Thus, when the officers arrived, Ms. Chadwick was clearly in a position to see that Ms. Hughes held the knife down at her side with the blade pointing backwards. Ms. Chadwick was not afraid and never expressed any concern to the officers that Ms. Hughes posed a threat to either her (Ms. Chadwick) or to her own self.


Police Shoot Woman Through Fence


That was the scene the three officers confronted upon arrival at the Hughes residence. The Ninth Circuit explains what happened next:


“As Ms. Hughes approached Ms. Chadwick, the officers each drew their guns and ordered her to drop the knife. Although Corporal Kisela contends that the officers yelled numerous times for Ms. Hughes to drop the blade, Ms. Chadwick recalls hearing only two commands in quick succession. Ms. Hughes did not drop the knife and continued to move towards Ms. Chadwick. Corporal Kisela recalls seeing Ms. Hughes raise the knife as if to attack. Officers Garcia and Kunz later told investigators that they did not see Ms. Hughes raise the knife.


“A chain link fence at the edge of the property prevented the officers from getting any closer to the two women. Because the top of the fence obstructed his aim, Corporal Kisela dropped down and fired four shots through the fence. Each of the shots struck Ms. Hughes, causing her to fall at Ms. Chadwick’s feet. Her injuries were not fatal.”


Witnesses Dispute Officers Account


In post-shooting interviews, Ms. Chadwick told investigators she had “managed Ms. Hughes’s behavior” before; and that Ms. Hughes had been diagnosed with a bipolar disorder for which she took medication. She also told investigators that she believed Ms. Hughes did not “understand what was happening” when the officers yelled for her to drop the knife. Ms. Chadwick expressed the belief that the police should have given her the “opportunity” to get Ms. Hughes to give her the knife.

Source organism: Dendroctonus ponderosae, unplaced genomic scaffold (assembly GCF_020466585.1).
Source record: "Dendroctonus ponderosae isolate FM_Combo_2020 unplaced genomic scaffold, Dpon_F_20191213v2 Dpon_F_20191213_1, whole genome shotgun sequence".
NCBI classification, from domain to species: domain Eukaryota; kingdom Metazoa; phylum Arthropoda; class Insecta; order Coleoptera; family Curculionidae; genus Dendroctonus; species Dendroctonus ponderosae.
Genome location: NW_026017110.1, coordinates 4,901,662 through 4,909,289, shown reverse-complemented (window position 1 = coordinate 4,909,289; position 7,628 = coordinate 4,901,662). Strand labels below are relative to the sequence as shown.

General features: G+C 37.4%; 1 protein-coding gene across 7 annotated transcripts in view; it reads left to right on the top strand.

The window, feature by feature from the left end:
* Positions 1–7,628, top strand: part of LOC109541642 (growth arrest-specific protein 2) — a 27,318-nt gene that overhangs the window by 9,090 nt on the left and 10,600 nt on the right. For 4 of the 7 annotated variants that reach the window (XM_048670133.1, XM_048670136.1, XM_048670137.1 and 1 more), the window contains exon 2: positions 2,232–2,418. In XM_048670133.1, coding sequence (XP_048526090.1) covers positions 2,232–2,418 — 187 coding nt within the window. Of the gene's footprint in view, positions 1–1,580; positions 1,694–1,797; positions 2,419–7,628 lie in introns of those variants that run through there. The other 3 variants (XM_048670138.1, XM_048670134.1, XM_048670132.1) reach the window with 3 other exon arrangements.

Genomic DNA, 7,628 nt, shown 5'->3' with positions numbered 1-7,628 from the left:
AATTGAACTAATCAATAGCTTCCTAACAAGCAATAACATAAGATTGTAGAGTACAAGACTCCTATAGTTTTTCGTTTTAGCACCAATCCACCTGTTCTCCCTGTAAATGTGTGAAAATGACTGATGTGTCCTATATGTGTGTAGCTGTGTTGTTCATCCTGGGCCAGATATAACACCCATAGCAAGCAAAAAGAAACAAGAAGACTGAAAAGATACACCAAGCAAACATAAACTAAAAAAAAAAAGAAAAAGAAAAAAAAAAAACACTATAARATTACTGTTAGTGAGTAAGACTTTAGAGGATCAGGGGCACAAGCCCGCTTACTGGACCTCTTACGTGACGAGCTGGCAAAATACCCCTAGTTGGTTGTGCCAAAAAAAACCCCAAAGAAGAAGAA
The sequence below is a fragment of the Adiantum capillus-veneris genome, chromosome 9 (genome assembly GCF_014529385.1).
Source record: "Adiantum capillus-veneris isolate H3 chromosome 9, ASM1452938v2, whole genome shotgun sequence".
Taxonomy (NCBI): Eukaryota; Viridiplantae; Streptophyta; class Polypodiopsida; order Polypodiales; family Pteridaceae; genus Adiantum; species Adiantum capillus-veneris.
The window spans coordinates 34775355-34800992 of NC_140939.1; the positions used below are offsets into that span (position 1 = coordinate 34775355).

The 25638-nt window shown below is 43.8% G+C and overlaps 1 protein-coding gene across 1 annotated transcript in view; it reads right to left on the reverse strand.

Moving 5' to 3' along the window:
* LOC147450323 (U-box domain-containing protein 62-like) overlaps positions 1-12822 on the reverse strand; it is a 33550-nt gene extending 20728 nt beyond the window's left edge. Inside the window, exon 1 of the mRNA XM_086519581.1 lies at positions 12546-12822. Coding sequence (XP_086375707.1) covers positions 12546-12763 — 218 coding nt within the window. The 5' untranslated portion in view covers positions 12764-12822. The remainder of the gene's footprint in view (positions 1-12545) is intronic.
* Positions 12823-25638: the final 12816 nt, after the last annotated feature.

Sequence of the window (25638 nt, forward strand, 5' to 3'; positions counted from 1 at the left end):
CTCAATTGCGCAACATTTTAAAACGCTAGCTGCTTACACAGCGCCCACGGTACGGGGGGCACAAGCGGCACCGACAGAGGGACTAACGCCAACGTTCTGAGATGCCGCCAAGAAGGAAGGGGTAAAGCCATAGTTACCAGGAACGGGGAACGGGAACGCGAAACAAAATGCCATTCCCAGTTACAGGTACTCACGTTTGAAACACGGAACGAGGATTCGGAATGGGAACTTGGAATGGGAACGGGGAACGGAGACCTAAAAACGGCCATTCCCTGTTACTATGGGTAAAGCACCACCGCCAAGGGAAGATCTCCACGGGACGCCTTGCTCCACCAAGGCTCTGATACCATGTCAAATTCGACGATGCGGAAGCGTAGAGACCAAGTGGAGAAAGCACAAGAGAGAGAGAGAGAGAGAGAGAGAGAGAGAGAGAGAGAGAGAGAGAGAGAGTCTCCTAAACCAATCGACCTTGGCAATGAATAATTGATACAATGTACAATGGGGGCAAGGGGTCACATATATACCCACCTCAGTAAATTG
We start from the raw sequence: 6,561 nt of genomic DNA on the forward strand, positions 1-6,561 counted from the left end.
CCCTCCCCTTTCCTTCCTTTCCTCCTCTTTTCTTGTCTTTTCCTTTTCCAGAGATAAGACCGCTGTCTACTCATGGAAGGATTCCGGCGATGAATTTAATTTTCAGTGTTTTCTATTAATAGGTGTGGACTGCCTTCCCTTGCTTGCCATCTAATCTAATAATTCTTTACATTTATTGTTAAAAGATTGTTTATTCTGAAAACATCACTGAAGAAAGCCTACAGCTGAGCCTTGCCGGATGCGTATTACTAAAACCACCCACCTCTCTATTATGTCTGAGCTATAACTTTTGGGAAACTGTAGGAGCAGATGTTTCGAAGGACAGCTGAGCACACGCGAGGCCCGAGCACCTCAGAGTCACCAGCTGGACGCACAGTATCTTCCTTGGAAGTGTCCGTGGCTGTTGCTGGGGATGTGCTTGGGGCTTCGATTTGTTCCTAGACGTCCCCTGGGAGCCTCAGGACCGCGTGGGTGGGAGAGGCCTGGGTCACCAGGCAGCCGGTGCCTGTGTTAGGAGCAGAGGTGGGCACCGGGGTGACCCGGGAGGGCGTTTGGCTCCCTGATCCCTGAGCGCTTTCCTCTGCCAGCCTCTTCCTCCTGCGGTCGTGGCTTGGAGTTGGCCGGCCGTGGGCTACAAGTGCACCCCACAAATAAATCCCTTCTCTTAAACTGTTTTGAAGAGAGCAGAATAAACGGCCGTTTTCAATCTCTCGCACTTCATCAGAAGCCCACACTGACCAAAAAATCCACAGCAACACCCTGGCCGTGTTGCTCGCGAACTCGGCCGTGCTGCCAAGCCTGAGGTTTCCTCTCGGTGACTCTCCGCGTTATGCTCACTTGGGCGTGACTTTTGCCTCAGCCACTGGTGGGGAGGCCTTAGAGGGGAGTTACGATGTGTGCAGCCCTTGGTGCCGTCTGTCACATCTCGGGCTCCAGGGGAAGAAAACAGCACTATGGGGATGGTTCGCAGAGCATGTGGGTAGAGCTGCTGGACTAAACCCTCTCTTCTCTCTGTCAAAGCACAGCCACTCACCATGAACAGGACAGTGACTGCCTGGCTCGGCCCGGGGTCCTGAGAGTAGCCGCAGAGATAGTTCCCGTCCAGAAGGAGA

In addition to Officers Garcia and Kunz statements that they did not see Ms. Hughes raise her arm, Ms. Chadwick and multiple other witnesses who saw the shooting said that Ms. Hughes was “both composed and non-threatening immediately prior to the shooting.”


Giving Officer Kisela a huge benefit of the doubt, it can be assumed that he was concerned about Ms. Chadwick’s safety. He had heard a radio dispatch about a woman with a knife acting erratically, and when he arrived at the Hughes residence, he saw a woman with a knife approaching another woman.


But what is seriously suspect here is that only Kisela saw Ms. Hughes as a threat. Ms. Chadwick and the multiple other witnesses did not see her exhibiting any kind of threat. Even Kisela’s two fellow officers admitted they did not see Ms. Hughes raise her arm in a threatening manner.